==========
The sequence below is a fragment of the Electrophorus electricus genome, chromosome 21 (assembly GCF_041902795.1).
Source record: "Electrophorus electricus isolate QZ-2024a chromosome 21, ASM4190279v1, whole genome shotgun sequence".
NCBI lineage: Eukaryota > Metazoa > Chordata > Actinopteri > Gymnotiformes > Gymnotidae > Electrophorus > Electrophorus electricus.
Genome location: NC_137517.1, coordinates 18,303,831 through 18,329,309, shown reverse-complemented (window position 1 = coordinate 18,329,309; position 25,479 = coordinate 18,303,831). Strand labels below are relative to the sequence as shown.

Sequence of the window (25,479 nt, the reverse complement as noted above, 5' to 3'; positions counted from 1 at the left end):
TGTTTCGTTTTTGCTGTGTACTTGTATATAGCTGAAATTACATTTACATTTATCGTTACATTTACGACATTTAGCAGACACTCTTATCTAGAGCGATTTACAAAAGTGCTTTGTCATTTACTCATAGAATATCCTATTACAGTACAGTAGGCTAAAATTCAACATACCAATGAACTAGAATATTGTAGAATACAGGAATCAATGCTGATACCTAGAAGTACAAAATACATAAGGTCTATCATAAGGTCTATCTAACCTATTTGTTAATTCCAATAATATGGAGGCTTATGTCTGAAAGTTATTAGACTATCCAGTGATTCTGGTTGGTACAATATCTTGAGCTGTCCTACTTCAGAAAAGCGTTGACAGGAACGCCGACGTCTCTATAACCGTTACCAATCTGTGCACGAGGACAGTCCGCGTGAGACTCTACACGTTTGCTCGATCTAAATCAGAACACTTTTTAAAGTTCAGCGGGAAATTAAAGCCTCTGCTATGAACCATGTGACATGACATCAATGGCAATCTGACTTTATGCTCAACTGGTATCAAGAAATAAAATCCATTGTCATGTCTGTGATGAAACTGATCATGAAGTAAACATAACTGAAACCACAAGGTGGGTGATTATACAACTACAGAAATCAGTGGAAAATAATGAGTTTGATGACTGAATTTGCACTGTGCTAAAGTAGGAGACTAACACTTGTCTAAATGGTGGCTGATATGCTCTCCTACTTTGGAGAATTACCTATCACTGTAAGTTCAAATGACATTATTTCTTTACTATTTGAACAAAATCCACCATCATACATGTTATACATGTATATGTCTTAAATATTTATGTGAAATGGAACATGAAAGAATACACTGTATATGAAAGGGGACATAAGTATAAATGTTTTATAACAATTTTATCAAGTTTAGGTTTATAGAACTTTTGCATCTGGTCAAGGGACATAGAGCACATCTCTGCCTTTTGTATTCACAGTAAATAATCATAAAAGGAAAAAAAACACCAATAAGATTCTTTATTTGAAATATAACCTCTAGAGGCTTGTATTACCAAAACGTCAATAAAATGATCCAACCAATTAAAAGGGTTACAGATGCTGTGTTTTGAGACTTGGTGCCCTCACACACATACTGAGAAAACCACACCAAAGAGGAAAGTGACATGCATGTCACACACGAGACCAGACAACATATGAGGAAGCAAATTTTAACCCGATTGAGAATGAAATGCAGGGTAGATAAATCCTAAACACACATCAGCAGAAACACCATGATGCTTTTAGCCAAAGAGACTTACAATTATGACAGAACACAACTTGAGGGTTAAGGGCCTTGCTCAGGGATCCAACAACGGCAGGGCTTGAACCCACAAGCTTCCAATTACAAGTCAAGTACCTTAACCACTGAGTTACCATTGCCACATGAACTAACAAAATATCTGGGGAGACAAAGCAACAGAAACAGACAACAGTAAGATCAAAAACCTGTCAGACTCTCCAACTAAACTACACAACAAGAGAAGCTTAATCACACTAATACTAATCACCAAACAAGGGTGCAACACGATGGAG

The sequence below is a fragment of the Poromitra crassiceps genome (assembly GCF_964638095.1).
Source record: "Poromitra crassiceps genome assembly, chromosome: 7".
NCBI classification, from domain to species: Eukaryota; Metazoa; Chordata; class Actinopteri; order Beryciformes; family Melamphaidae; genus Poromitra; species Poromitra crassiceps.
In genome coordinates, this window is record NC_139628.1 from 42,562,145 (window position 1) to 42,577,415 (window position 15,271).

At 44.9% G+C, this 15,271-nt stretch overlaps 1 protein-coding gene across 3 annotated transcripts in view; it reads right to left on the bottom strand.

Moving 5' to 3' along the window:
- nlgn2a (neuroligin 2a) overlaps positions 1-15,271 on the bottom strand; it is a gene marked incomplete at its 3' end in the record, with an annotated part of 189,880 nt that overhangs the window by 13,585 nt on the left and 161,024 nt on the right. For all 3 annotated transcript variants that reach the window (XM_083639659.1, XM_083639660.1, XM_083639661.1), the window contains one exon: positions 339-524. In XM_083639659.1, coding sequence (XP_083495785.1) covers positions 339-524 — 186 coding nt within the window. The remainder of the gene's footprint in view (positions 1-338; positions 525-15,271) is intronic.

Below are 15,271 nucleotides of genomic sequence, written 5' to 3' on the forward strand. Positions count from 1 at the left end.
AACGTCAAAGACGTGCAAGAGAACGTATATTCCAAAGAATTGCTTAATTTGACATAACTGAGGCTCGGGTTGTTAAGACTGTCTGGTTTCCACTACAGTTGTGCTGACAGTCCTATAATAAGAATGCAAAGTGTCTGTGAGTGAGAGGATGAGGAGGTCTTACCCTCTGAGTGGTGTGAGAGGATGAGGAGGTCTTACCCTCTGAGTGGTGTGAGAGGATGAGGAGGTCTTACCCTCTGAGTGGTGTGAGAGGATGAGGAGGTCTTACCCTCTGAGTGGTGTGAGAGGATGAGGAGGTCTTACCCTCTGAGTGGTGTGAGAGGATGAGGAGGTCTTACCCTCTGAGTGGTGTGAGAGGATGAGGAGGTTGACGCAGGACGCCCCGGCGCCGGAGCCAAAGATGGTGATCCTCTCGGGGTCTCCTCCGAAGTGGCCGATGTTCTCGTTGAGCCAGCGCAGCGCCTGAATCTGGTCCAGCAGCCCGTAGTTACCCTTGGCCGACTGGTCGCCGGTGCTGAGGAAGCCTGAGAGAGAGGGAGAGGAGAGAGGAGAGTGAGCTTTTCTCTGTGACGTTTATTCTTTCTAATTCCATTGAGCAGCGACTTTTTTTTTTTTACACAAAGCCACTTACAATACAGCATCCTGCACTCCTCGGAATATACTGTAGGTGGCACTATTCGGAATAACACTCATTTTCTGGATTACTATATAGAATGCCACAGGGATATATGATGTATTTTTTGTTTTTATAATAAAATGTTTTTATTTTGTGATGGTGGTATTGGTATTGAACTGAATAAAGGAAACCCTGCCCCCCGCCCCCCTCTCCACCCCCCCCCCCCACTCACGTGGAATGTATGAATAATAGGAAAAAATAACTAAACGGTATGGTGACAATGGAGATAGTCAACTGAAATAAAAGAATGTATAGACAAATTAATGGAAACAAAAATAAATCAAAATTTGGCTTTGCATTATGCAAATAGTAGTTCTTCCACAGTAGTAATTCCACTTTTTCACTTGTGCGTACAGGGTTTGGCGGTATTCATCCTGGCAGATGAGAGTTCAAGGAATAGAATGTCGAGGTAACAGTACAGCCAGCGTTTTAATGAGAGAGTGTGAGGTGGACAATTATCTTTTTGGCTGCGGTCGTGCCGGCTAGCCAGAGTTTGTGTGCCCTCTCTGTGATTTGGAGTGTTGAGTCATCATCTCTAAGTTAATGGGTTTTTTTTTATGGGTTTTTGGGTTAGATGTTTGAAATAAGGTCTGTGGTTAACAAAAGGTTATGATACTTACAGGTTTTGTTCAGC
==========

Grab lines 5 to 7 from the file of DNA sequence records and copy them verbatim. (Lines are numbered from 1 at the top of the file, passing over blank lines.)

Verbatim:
Sequence of the window (25,479 nt, the reverse complement as noted above, 5' to 3'; positions counted from 1 at the left end):
TGTTTCGTTTTTGCTGTGTACTTGTATATAGCTGAAATTACATTTACATTTATCGTTACATTTACGACATTTAGCAGACACTCTTATCTAGAGCGATTTACAAAAGTGCTTTGTCATTTACTCATAGAATATCCTATTACAGTACAGTAGGCTAAAATTCAACATACCAATGAACTAGAATATTGTAGAATACAGGAATCAATGCTGATACCTAGAAGTACAAAATACATAAGGTCTATCATAAGGTCTATCTAACCTATTTGTTAATTCCAATAATATGGAGGCTTATGTCTGAAAGTTATTAGACTATCCAGTGATTCTGGTTGGTACAATATCTTGAGCTGTCCTACTTCAGAAAAGCGTTGACAGGAACGCCGACGTCTCTATAACCGTTACCAATCTGTGCACGAGGACAGTCCGCGTGAGACTCTACACGTTTGCTCGATCTAAATCAGAACACTTTTTAAAGTTCAGCGGGAAATTAAAGCCTCTGCTATGAACCATGTGACATGACATCAATGGCAATCTGACTTTATGCTCAACTGGTATCAAGAAATAAAATCCATTGTCATGTCTGTGATGAAACTGATCATGAAGTAAACATAACTGAAACCACAAGGTGGGTGATTATACAACTACAGAAATCAGTGGAAAATAATGAGTTTGATGACTGAATTTGCACTGTGCTAAAGTAGGAGACTAACACTTGTCTAAATGGTGGCTGATATGCTCTCCTACTTTGGAGAATTACCTATCACTGTAAGTTCAAATGACATTATTTCTTTACTATTTGAACAAAATCCACCATCATACATGTTATACATGTATATGTCTTAAATATTTATGTGAAATGGAACATGAAAGAATACACTGTATATGAAAGGGGACATAAGTATAAATGTTTTATAACAATTTTATCAAGTTTAGGTTTATAGAACTTTTGCATCTGGTCAAGGGACATAGAGCACATCTCTGCCTTTTGTATTCACAGTAAATAATCATAAAAGGAAAAAAAACACCAATAAGATTCTTTATTTGAAATATAACCTCTAGAGGCTTGTATTACCAAAACGTCAATAAAATGATCCAACCAATTAAAAGGGTTACAGATGCTGTGTTTTGAGACTTGGTGCCCTCACACACATACTGAGAAAACCACACCAAAGAGGAAAGTGACATGCATGTCACACACGAGACCAGACAACATATGAGGAAGCAAATTTTAACCCGATTGAGAATGAAATGCAGGGTAGATAAATCCTAAACACACATCAGCAGAAACACCATGATGCTTTTAGCCAAAGAGACTTACAATTATGACAGAACACAACTTGAGGGTTAAGGGCCTTGCTCAGGGATCCAACAACGGCAGGGCTTGAACCCACAAGCTTCCAATTACAAGTCAAGTACCTTAACCACTGAGTTACCATTGCCACATGAACTAACAAAATATCTGGGGAGACAAAGCAACAGAAACAGACAACAGTAAGATCAAAAACCTGTCAGACTCTCCAACTAAACTACACAACAAGAGAAGCTTAATCACACTAATACTAATCACCAAACAAGGGTGCAACACGATGGAG

The sequence below is a fragment of the Poromitra crassiceps genome (assembly GCF_964638095.1).